Thesis. Contrarians always win.
Proof. Let the following assumptions hold: (1) science is a corrective process; (2) scientific beliefs are revisable; (3) contrarians could (and probably will, one day, with AI) claim everything science doesn’t claim. Ergo, Betteridge’s Law strikes again. End of proof.
Remark. The last assumption (3) might be the most contentious one. For our proof to work, we need something like the totality of all possible ideas. It would contain the sum of all current scientific knowledge. The existence of both set may be disputed. Further, the proof itself implies that it will: if there’s no scientific counterpoint to it, there’s at least a contrarian who would, hopefully in the current comment thread.
Corrolary 1. Contrarians never lose.
Proof. Define losing as not winning. Confer to the above thesis. There’s no third step.
Corrolary 2. When a contrarian wins, every contrarian does. Forever.
Proof sketch. Since contrarians fill all the niches the scientific establishment does not, any scientific revolution makes contrarians win. We have empirical evidence that contrarians share the wins of any other one, however contradictory their mutual beliefs could be. Make provision for the idea that a contrarian isn’t an agent characterized by its belief states, but by opposition to what the scientific establishement holds. Keep that idea for later – you’ll need it.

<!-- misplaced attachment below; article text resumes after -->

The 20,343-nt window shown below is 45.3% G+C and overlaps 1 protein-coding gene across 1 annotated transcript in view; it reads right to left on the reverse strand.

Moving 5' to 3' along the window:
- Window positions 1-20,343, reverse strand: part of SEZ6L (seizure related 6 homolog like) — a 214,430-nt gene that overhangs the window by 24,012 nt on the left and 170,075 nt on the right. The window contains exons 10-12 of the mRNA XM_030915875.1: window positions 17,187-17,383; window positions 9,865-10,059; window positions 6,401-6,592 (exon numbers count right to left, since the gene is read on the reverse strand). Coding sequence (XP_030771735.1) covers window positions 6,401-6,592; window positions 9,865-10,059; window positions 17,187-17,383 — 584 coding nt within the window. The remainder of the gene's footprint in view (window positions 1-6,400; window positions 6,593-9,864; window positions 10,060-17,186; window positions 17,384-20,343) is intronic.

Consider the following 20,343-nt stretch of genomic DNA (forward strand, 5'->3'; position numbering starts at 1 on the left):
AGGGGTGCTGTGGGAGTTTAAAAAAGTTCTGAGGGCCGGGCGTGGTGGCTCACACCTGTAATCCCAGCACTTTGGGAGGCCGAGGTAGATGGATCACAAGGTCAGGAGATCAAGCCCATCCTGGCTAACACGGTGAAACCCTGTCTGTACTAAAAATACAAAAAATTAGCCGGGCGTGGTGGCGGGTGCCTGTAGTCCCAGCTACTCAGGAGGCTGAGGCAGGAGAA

Example. Galileo was once a contrarian. Science progressed. He then was right. Checkmate. Every single contrarian since Galileo are thus enshrined by that righteousness. Contrarians won, are winning and will win again and again.
Open problem. Are contrarians tired of winning?
Corrolary 3. Every scientific correction confirms that contrarians were right all along.
Proof. It’s an easy one. Left as an exercice to readers.
Gloss. Inconsistency is an asset, not a liability. It allows contrarians to split their roles and build an infinite amount of Dutch books executed through double binds. Being right all along doesn’t hinder the following:
Corrolary 4. It is preferable when contrarians are “not even wrong.”
Proof. Obviously, having no standpoint to defend accelerates the validation process, as it precludes any possibility that science ever become contrarian-proof.
Alphabetical Listicle. How to express contrarian concerns – Arguing alternatives. Counterfactual thinking. Dogwhistling FUD. Incredibilism. Just Asking Questions. Plausible deniability. Sealioning. Whataboutism. Et cetera. You know the drill.
Corrolary 5 (Muller, 2012). As soon as a contrarian identifies with a winning belief that gets added to mainstream science, he loses its title of contrarian.
Proof. Recall the idea I told you to hold? Apply it. Bingo.
Warning. Losing the contrarian title includes side-effects like having to support your claim, read what otters write before commenting, cite your sources, and quote those with whom you disagree. Incidents of reciprocation and constructive criticism have also been reported. In the extreme, we witnessed a feeling of aloofness among those who had to deal with contrarians. You know, having to work and work and work to get nothing in return except being treated like the rug in The Big Lebowski? That feeling of aloofness.
Conjecture. Happy 2018, a year with many more contrarian wins to come!